KNOXVILLE, Tenn. — Tennessee’s upcoming game against Virginia Tech presents an intriguing matchup, and not just because the teams are playing at Bristol Motor Speedway.
The No. 17-ranked Vols (1-0) kick off against the Hokies (1-0) at 8 p.m. in the “Battle at Bristol” with a record crowd of some 150,000 expected to be on hand.
But beyond the game’s hype and unique environment, there are unknowns at the quarterback position for each team.
Tennessee senior captain Josh Dobbs is coming off one of the worst performances of his career in the Vols’ 20-13 overtime win against three-touchdown underdog Appalachian State.
Virginia Tech, meanwhile, is being led by junior college transfer Jerod Evans. Evans, like Dobbs, is a dual-threat quarterback.
It would be hard to project how either will do in Saturday night’s environment.
Andy Bitter of the Roanoke Times has covered Virginia Tech for five years, and SEC Country caught up with him for a question-and-answer session on Saturday’s game.
Here’s what Andy had to say:
1. Can you give us your take on Virginia Tech’s season-opening 36-13 win over FCS-school Liberty?
AB: Virginia Tech didn’t look like a well-oiled machine offensively, but they came around. I think there were some first-game, jitters, just not quite clicking. But they got it going in the pass game. I don’t know if the run game was that sharp. But the pass game kind of jump-started it.
(Liberty’s) defensive line was ok, and I think they really stacked the box, and finally they started throwing up the jump balls. It was Liberty going all out and stopping the run. Virginia Tech would prefer to run it, but there just weren’t lanes there. I think the big thing offensively was to get a game with this system under their belt. It’s a brand-new offense with a new coach. Evans was making his first FBS start; there was a lot of uncertainty.
Defensively, they played really well, only gave up 160 yards, no big plays. Liberty scored 13 points, but one was on a 10-yard field after a fumble.
2. What’s unique about the Virginia Tech offense?
AB: I think eventually the tempo and the speed. That will be the biggest difference from what they were doing before. I don’t know that they got it cranked up against Liberty. It’s kind of a different mindset, how fast they want to go, a lot more receivers. There’s not really a fullback position anymore; it’s more of a H-back. After three decades of Frank Beamer and pro style, it’s a radical change.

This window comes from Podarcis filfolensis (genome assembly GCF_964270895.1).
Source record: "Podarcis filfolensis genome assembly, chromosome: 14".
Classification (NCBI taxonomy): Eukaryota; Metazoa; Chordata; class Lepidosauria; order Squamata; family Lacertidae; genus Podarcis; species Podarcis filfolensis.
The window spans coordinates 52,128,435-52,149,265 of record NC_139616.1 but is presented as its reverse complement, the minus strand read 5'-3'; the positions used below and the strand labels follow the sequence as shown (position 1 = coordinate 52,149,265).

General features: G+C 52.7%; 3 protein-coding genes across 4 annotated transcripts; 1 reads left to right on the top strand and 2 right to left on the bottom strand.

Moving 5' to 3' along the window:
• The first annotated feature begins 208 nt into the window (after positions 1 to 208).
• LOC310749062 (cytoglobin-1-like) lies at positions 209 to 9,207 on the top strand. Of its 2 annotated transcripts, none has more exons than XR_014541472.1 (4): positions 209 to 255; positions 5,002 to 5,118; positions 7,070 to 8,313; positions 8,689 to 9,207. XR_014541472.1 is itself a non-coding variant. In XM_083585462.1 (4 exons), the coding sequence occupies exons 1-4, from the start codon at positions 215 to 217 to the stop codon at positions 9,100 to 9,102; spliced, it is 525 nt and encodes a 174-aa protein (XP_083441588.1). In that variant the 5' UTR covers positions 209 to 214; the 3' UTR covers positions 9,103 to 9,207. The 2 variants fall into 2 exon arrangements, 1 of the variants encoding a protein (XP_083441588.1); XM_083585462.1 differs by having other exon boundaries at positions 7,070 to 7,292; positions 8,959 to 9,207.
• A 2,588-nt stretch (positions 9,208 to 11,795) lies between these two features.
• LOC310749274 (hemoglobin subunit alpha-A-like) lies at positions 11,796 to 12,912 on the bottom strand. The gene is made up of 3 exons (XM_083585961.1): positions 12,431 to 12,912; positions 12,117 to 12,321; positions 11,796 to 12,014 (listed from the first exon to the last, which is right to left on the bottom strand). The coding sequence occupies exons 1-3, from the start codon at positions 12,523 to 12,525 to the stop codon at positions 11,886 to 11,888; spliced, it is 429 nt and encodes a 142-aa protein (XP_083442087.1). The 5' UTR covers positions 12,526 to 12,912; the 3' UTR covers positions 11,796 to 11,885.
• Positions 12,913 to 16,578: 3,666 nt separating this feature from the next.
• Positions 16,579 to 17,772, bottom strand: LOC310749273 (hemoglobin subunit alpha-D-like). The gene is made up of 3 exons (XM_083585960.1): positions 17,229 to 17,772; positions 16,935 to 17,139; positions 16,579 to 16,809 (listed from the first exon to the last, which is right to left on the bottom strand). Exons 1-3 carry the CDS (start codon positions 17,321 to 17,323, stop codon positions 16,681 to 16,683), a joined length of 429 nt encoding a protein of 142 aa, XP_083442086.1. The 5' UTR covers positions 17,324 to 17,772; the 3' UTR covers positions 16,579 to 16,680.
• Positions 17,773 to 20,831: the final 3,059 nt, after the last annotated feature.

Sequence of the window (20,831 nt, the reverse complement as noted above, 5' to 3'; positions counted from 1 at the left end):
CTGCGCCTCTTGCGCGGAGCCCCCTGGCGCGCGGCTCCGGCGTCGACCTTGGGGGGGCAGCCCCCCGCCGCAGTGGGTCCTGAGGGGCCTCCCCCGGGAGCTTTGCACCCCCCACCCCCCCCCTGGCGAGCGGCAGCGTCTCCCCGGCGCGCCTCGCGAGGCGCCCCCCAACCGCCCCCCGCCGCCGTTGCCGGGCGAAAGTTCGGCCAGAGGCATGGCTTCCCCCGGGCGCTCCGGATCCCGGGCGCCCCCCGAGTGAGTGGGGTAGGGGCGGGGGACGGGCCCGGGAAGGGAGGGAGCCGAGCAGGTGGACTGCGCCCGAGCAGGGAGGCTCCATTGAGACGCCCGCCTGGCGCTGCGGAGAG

3.What’s unique about the Hokies’ defense?
AB: They had some turnover in the offseason on the defensive coaching staff. Torrian Gray, the defensive backs coach, went to Florida, and they brought in Brian Mitchell to coach cornerbacks. Galen Scott is doing safeties and outside linebackers.
One of the things they were talking about was playing more zone and getting more eyes on the ball. Last year, they were so young, and it was so predictable what they were doing on defense that offenses picked them apart. I think they are back to trying to do more stuff to confuse people, bringing more blitzes. They had 10 picks all of last year, and three on Saturday. They hadn’t had a three-interception game since they upset Ohio State a couple of years ago. They looked like they were creating more disruption than in the past.
4. What are the keys to the game for Virginia Tech?
AB: I think defensively it will be to create the pressure that App State did. I was not impressed with Tennessee’s offensive line. This is more of a no-name group for Virginia Tech on the defensive line, but they can achieve more. They have good tackle depth and good ends, and they can create some pressure and problems for teams up front. If they can create the pressure, it negates what Tennessee likes to to with its skill players. The whole key is to rattle (Josh) Dobbs and force him into mistakes, and when Virginia Tech has been good, that’s what they’ve done.
5. Is there a “Battle at Bristol” mentality around Virginia Tech?
AB: “I think maybe it’s not as much as the fan base, but there’s something about playing Tennessee. They never play them, and it’s that Tennessee doesn’t want to play them. These schools are so close, but they never play. It may be an SEC attitude they’d rather play Oregon or Oklahoma, and they don’t want to deal with a middling ACC team.
But it’s not like it’s West Virginia — this fan base really hates them — but they’ll get up for Tennessee quite a bit. I’m not sure how much of it transfers to the players. A good majority is from inside the state, but mostly East Virginia, the D.C. area. The spectacle of the game should be great.”